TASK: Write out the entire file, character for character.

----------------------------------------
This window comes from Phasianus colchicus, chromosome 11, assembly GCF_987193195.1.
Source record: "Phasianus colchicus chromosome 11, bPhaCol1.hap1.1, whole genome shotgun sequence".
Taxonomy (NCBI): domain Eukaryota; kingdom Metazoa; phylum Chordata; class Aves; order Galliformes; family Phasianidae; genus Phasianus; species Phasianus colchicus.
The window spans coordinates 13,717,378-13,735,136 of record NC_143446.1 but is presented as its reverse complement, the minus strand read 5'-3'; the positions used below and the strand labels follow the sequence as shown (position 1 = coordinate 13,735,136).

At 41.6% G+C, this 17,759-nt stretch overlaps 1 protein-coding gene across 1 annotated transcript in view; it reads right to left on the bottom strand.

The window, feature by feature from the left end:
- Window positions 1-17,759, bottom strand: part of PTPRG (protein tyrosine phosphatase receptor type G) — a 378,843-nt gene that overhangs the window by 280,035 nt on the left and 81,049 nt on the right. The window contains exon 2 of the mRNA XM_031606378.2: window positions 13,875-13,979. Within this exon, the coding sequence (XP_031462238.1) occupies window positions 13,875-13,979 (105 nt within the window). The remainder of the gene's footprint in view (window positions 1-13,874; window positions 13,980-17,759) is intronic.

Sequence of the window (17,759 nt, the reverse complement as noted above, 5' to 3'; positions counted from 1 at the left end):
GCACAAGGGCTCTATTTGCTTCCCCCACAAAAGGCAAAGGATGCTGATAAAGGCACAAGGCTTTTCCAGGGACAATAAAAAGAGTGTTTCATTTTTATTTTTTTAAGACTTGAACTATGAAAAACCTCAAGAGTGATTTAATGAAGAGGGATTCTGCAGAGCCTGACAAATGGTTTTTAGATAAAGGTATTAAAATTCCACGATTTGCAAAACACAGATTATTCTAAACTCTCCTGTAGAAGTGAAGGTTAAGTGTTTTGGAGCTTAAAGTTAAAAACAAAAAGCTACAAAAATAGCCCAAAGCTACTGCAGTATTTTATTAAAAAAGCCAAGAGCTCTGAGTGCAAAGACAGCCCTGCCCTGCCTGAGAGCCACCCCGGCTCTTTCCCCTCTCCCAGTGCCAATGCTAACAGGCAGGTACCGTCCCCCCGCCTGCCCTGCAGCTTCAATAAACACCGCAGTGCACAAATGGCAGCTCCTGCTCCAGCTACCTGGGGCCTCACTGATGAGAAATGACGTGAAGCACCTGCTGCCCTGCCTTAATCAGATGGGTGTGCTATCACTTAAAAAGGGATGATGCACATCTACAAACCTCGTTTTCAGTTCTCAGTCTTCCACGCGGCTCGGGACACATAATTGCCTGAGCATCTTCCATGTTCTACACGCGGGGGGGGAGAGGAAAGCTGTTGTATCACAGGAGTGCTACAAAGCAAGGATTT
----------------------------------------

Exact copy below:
This window comes from Phasianus colchicus, chromosome 11, assembly GCF_987193195.1.
Source record: "Phasianus colchicus chromosome 11, bPhaCol1.hap1.1, whole genome shotgun sequence".
Taxonomy (NCBI): domain Eukaryota; kingdom Metazoa; phylum Chordata; class Aves; order Galliformes; family Phasianidae; genus Phasianus; species Phasianus colchicus.
The window spans coordinates 13,717,378-13,735,136 of record NC_143446.1 but is presented as its reverse complement, the minus strand read 5'-3'; the positions used below and the strand labels follow the sequence as shown (position 1 = coordinate 13,735,136).

At 41.6% G+C, this 17,759-nt stretch overlaps 1 protein-coding gene across 1 annotated transcript in view; it reads right to left on the bottom strand.

The window, feature by feature from the left end:
- Window positions 1-17,759, bottom strand: part of PTPRG (protein tyrosine phosphatase receptor type G) — a 378,843-nt gene that overhangs the window by 280,035 nt on the left and 81,049 nt on the right. The window contains exon 2 of the mRNA XM_031606378.2: window positions 13,875-13,979. Within this exon, the coding sequence (XP_031462238.1) occupies window positions 13,875-13,979 (105 nt within the window). The remainder of the gene's footprint in view (window positions 1-13,874; window positions 13,980-17,759) is intronic.

Sequence of the window (17,759 nt, the reverse complement as noted above, 5' to 3'; positions counted from 1 at the left end):
GCACAAGGGCTCTATTTGCTTCCCCCACAAAAGGCAAAGGATGCTGATAAAGGCACAAGGCTTTTCCAGGGACAATAAAAAGAGTGTTTCATTTTTATTTTTTTAAGACTTGAACTATGAAAAACCTCAAGAGTGATTTAATGAAGAGGGATTCTGCAGAGCCTGACAAATGGTTTTTAGATAAAGGTATTAAAATTCCACGATTTGCAAAACACAGATTATTCTAAACTCTCCTGTAGAAGTGAAGGTTAAGTGTTTTGGAGCTTAAAGTTAAAAACAAAAAGCTACAAAAATAGCCCAAAGCTACTGCAGTATTTTATTAAAAAAGCCAAGAGCTCTGAGTGCAAAGACAGCCCTGCCCTGCCTGAGAGCCACCCCGGCTCTTTCCCCTCTCCCAGTGCCAATGCTAACAGGCAGGTACCGTCCCCCCGCCTGCCCTGCAGCTTCAATAAACACCGCAGTGCACAAATGGCAGCTCCTGCTCCAGCTACCTGGGGCCTCACTGATGAGAAATGACGTGAAGCACCTGCTGCCCTGCCTTAATCAGATGGGTGTGCTATCACTTAAAAAGGGATGATGCACATCTACAAACCTCGTTTTCAGTTCTCAGTCTTCCACGCGGCTCGGGACACATAATTGCCTGAGCATCTTCCATGTTCTACACGCGGGGGGGGAGAGGAAAGCTGTTGTATCACAGGAGTGCTACAAAGCAAGGATTT